The paper initially points out the changes within the system of social care and the new value orientations which demand a reconsideration and suitable actions on the part of social workers. The changes in the system of social care have an impact upon employment opportunities for social workers, considering that their own care for the improvement of the conditions of professional work is becoming a basic social demand from the profession of social work. Next, problems faced by social workers with regard to the sector in which they are employed are distinguished: the fundamental problem of those in the public sector are insufficient regulation and ill-defined aims of social care services introduced; the fundamental problem of those in the non-governmental sector is unstable financing of programmes; and the fundamental problem of those who work in companies is the undefined role of social work in the profit sector.
Social worker and sociologist Marjan Vončina is Director of Social Work Centre Ljubljana Moste and chairs the psychiatric users' association "Altra".
Some Characteristics of Social Work in Slovenia (with an Emphasis on Public Sector)
The author analyses the recent development of social work and the degree of its present professionalisation in Slovenia. In part, she makes use of the results of a research on professional social work in Slovenia from 1997. She points out the conception of the object of social work as practice, contemporary paradigmatic changes in social work and their application in Slovene social work. She discusses recent processes in the public sector and proposes changes that could provide social work with a better social status and thus users with better services.
Social worker and specialist in supervision Vida Miloševič Arnold lectures on several courses at University of Ljubljana School of Social Work.
Gabi Čačinovič Vogrinčič
Social Work with the Family: A Contribution of Constructivism
The author discusses a contribution of constructivism to the theory and practice of social work. Key terms in the profession - social work working relations, instrumental definition of the problem, participation in the problem and its solution, personal casework - gain a new meaning when related to the ethics of participation in creating a new story within the open space of dialogue. Social work is defined also as research and the co-creating of stories that provide life with a meaning; it is based on understanding, comunication, agreement, respect of uniqueness. The conditions of the formation of social work projects by dialogue are analysed on the basis of Greene's, Anderson's and Goolishian's texts.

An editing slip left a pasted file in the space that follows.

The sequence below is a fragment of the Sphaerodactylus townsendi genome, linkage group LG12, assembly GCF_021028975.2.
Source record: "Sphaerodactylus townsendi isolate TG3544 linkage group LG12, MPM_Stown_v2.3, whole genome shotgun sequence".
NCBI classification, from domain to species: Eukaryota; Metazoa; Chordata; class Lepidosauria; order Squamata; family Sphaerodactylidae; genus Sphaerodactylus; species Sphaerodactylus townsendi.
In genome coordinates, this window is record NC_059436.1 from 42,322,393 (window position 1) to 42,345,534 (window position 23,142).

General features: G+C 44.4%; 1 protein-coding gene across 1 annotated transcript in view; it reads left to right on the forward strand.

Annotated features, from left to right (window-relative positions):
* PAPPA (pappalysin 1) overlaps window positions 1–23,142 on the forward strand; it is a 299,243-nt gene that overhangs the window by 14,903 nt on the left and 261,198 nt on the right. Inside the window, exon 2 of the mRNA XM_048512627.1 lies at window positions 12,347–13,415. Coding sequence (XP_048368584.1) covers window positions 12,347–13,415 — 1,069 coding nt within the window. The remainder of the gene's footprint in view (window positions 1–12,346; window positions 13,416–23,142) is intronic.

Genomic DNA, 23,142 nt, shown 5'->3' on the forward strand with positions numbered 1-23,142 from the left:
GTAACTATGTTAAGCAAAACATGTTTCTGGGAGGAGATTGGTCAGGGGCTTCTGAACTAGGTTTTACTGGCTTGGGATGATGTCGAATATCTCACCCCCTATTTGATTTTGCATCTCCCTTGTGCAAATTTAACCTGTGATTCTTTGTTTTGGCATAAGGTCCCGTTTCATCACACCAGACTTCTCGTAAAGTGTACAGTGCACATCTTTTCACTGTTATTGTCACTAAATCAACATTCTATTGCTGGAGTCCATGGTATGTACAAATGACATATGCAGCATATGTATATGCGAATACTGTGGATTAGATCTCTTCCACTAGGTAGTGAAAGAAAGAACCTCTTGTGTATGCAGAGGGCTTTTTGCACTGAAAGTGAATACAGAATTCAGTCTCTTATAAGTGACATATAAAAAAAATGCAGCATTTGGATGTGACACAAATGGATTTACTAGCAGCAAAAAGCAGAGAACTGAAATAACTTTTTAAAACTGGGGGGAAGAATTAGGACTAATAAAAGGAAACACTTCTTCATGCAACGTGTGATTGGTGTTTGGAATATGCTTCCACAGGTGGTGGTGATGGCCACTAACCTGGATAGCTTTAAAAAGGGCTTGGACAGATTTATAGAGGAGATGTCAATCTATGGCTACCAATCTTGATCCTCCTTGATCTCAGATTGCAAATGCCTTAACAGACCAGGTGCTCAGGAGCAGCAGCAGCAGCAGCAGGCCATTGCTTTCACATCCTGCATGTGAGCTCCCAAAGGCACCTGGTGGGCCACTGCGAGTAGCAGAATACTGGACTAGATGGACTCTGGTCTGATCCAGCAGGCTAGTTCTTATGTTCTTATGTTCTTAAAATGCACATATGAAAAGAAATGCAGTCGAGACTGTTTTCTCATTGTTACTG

Dr. Gabi Čačinovič Vogrinčič is Associate Professor of psychology of the family and social work with the family at University of Ljubljana School of Social Work.
The Models of Treating Families at Social Work Centres and Professional Dilemmas between Theory, Practice and the State
The paper describes the models of decision-making regarding the assignment of children, contacts and other vital issues for the lives of children after their parents' divorce or separation, as practised at social work centres, which have the authority to make such decisions when the parents cannot reach an agreement by themselves. The questions of setting the boundaries of the profession and of the organisation of work are pointed out, in order to attain better quality and efficacy. As an important element in reaching these goals, the introduction of the concept of "first social aid" into social work practice is argued for.
Social worker Anica Klemenc-Žvikart works at Social Work Centre Dravograd.
Contradictions of Family Care of Psychiatric Users